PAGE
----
56. "Fred Vankirk". West Virginia University. https://cee.statler.wvu.edu/alumni-friends/the-west-virginia-academy-of-civil-engineers-members/fred-vankirk. Retrieved 1 November 2018. 
  57. Balow, Jim (February 1, 1991). "Mystery removed from FBI's plans". Charleston Gazette: p. C1. http://library.cnpapers.com/cgi-bin/texis/search/+cmJoe0UVwFqwqzmxwwwmFqhWKKX5hFq0eRGlnGeRRHmqwceRkHmGprveRDxxLo5eRS3tWKKXtFqHMO5BnGOaGnMdVnmahGdMa-FoeTzxDpcwD5rFqw/storypage.html?id=47d684644d. Retrieved 3 November 2018. 
  58. Murray, Brittany (September 27, 2014). "'Cappy' Burnside honored with local bridge dedication". Clarksburg Exponent-Telegram: p. A12. https://www.wvnews.com/theet/news/local/cappy-burnside-honored-with-local-bridge-dedication/article_5a0080dc-45e5-11e4-8f21-5374dc6b5570.html. Retrieved 1 November 2018. "Burnside was also involved in developing a highway interchange, leading to the future development that would follow in the area."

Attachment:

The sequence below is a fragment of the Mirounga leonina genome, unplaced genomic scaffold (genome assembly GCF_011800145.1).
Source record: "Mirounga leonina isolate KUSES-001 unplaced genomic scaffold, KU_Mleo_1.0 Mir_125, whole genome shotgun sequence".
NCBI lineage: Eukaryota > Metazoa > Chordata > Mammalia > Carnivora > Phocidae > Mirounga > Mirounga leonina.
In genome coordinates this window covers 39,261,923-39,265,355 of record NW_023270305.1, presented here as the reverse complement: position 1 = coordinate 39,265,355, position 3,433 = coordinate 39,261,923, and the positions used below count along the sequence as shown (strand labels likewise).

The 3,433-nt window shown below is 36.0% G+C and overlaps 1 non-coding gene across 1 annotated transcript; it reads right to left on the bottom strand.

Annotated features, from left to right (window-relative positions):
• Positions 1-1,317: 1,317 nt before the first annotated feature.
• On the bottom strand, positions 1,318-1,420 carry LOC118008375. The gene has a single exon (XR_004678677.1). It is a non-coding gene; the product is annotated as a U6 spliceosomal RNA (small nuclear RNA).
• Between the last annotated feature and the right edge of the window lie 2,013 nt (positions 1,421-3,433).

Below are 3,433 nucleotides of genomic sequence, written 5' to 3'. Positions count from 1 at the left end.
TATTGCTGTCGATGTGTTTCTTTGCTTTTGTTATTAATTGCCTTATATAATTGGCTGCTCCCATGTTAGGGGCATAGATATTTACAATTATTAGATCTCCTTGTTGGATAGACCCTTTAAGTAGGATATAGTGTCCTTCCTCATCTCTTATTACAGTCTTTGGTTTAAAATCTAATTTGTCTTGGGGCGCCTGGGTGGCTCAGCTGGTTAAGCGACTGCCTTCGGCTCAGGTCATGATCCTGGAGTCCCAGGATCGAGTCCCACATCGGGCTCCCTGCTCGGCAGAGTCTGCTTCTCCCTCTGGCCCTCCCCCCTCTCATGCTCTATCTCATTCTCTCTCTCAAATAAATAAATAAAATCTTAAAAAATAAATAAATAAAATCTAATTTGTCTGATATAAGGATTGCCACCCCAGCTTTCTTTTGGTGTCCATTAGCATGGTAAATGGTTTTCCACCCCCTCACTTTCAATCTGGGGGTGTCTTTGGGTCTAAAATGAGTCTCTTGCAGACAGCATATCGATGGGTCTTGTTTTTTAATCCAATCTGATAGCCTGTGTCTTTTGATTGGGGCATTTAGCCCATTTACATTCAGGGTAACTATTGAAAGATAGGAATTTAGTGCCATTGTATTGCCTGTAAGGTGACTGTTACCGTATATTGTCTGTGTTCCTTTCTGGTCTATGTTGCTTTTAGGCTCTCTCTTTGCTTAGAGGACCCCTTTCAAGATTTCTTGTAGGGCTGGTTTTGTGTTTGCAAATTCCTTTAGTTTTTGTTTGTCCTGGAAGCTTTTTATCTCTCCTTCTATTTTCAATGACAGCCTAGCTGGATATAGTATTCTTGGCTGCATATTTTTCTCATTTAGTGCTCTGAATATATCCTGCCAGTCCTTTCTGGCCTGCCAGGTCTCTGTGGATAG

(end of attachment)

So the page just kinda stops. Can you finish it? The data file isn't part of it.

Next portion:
59. 59.0 59.1 Hutchison, Ron (July 11, 1995). "TV Talk". Charleston Gazette: p. D6. http://library.cnpapers.com/cgi-bin/texis/search/+VmeWPt6eFhbtq-x1GD5omnael8whxcoqaGwmodelGBxGonDm5qzmqwwwmFqhWKKX5hFq0eRGlnGeRRHmqwceRkHmGprveRDxxLo5eRDwmWKKXtFqwrFqw/storypage.html?id=47d56c42c3f. Retrieved 9 November 2018. 
  60. 60.0 60.1 60.2 Wolford, Jay (November 9, 2018). "Statement of Jay Wolford, President of Wolford Contracting Supply". 
  61. 61.0 61.1 Murray, Brittany (September 27, 2014). "'Cappy' Burnside honored with local bridge dedication". p. A1,A12. https://www.wvnews.com/theet/news/local/cappy-burnside-honored-with-local-bridge-dedication/article_5a0080dc-45e5-11e4-8f21-5374dc6b5570.html. Retrieved 9 November 2018. 
  62. "Jerry Dove". Federal Bureau of Investigation. https://www.fbi.gov/history/wall-of-honor/jerry-dove. 
  63. Burnside, Mary Wade (September 25, 2014). "A bridge to his legacy". Clarksburg Exponent-Telegram: p. A2.